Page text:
Perpetrating a Freud on Sophocles and Shakespeare

By |2018-08-25T01:18:26-05:00January 27th, 2018|

After tainting Oedipus, Sigmund Freud goes even further in his defaming of virtuous characters in literature, dragging the noble Hamlet through the same ignoble mire of his smutty, sex-obsessed imagination… The ignorant pronounce it Frood, to cavil or applaud. The well-informed pronounce it Froyd, But I pronounce it Fraud. —G.K. Chesterton (“On Professor Freud”) Poor old [...]

Making and Revealing

By |2018-12-26T15:20:35-05:00July 28th, 2017|

Making art is a mode of revealing the world in new ways… For the past two weeks, I’ve been writing about the opportunity to make a new Catholic culture, not from scratch and not from attempts to appropriate whatever happens to be popular at the moment, but from the immense resources available in the [...]

The World of the Poet

By |2018-10-30T14:54:11-05:00June 17th, 2016|

Man, it is often said, cannot jump over his own shadow. The poet—and by “poet” I mean a writer of imaginative works in verse or prose—leaps over the universe… Sicut erat in principio et nunc et semper et in saecula saeculorum. I We not only read a novel, we enter into its created world. [...]

Myth, Sacred Story & Epic: Imagination and Making Fictions

By |2018-11-21T08:38:53-05:00June 7th, 2016|

A Reflection on Three Questions Concerning the Re-telling of Sacred Stories and of Myths (An Academically Disreputable Inquiry) Questions: Are there canonical sources—gold-standards—for myths, and how would we recognize them? Should our re-visioning of sacred persons and mythical people stay true to the standard version? Should there be myth-dilations? […]

The Enduring Legend of “Antigone”

By |2018-11-21T08:39:00-05:00February 15th, 2016|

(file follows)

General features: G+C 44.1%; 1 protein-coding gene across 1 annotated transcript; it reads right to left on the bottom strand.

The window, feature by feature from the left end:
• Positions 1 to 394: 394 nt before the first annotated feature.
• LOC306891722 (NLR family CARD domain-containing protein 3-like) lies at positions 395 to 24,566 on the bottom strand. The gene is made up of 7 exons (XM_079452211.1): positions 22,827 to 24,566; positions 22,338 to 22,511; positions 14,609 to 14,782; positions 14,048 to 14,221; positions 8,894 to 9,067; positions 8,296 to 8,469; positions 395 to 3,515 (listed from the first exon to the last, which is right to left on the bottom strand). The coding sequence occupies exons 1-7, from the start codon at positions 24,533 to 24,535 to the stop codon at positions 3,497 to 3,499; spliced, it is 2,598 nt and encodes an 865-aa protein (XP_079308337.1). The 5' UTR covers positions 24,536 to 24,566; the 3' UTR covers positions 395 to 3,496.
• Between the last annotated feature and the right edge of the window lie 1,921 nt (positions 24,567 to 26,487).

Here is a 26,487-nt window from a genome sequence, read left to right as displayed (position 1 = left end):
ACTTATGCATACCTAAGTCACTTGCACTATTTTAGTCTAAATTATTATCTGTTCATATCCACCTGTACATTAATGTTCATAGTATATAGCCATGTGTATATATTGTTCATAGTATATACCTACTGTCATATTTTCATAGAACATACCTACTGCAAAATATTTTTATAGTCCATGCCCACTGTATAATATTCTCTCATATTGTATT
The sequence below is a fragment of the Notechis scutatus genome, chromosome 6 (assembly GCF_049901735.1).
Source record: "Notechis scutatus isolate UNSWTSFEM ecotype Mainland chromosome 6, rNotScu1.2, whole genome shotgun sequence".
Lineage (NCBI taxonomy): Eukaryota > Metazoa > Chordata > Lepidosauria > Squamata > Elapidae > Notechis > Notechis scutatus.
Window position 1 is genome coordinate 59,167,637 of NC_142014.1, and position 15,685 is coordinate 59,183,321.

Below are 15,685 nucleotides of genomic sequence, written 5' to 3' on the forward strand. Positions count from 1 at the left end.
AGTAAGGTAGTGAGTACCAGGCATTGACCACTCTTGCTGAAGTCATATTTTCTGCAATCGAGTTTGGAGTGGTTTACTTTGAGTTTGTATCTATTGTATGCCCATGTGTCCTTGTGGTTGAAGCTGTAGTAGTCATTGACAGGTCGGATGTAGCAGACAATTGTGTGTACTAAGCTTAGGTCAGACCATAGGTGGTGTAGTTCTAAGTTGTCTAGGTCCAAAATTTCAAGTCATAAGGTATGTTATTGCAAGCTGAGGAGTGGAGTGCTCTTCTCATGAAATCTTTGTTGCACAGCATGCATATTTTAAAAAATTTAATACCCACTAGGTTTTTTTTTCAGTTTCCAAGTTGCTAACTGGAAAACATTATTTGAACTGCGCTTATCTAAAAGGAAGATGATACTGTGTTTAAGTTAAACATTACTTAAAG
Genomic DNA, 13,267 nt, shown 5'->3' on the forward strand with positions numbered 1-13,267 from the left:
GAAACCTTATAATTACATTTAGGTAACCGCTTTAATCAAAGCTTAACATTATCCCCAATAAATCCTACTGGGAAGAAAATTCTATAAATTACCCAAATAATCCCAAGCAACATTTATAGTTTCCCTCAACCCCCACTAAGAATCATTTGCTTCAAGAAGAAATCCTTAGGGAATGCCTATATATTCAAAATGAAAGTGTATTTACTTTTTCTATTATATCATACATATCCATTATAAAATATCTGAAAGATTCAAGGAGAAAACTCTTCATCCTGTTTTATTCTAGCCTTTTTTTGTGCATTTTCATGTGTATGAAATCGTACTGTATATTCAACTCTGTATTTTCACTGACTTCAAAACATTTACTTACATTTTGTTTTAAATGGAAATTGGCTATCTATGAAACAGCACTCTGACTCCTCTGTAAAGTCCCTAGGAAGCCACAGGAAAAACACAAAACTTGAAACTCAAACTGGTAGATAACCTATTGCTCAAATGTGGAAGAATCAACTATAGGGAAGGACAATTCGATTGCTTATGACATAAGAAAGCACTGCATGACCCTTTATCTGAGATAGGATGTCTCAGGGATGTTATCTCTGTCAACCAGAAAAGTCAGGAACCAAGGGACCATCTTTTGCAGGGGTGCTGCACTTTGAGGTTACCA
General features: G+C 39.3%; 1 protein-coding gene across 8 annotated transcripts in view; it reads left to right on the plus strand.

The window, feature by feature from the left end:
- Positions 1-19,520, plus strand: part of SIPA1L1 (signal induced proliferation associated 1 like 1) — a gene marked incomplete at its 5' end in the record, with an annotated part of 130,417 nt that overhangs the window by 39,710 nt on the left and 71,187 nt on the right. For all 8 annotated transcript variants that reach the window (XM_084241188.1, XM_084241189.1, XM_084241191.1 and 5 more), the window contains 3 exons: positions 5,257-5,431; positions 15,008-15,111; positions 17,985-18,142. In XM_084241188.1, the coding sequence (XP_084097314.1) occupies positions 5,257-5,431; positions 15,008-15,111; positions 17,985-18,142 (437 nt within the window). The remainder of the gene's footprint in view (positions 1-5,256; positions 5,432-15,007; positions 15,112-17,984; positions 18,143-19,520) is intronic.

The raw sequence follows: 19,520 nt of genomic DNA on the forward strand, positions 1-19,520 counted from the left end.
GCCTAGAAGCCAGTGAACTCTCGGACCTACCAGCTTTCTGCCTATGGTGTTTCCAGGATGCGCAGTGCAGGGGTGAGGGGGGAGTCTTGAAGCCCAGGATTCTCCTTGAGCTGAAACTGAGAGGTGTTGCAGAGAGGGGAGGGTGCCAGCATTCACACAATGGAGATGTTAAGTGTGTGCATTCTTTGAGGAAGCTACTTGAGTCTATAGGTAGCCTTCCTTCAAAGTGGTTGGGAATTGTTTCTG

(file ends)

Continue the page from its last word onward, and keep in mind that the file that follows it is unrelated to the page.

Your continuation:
Antigones, by George Steiner (Clarendon Press, 1984; Oxford Paperback, 1986) Anyone who has reread the Antigone about as often as is profitable for the time being might consider turning to this book. The curious plural of its title is glossed on the cover of the paperback: “How the Antigone legend has endured in Western literature and thought.” [...]

Requiem for a Soldier

By |2016-08-06T15:52:49-05:00July 4th, 2014|Tags: |

And yet I seem to know this simple truth: If the bestowing of the famous armor Had rested with Achilles while he lived, To give them as a war-prize to the bravest, No rival then would have filched them from my hands; -Sophocles, Ajax The Greek playwright Sophocles once wrote the tale of a [...]

Welcome to Colonus: The Theban Plays of Sophocles

By |2018-11-21T08:39:31-05:00June 28th, 2012|

Sophocles: The Theban Plays, translated by David R. Slavitt This is the most stripped-down version of the three Theban plays of Sophocles that I have read. As I write, I am surrounded by more than 15 translations retrieved from my shelves and the college library. David Slavitt’s book is by far the shortest and [...]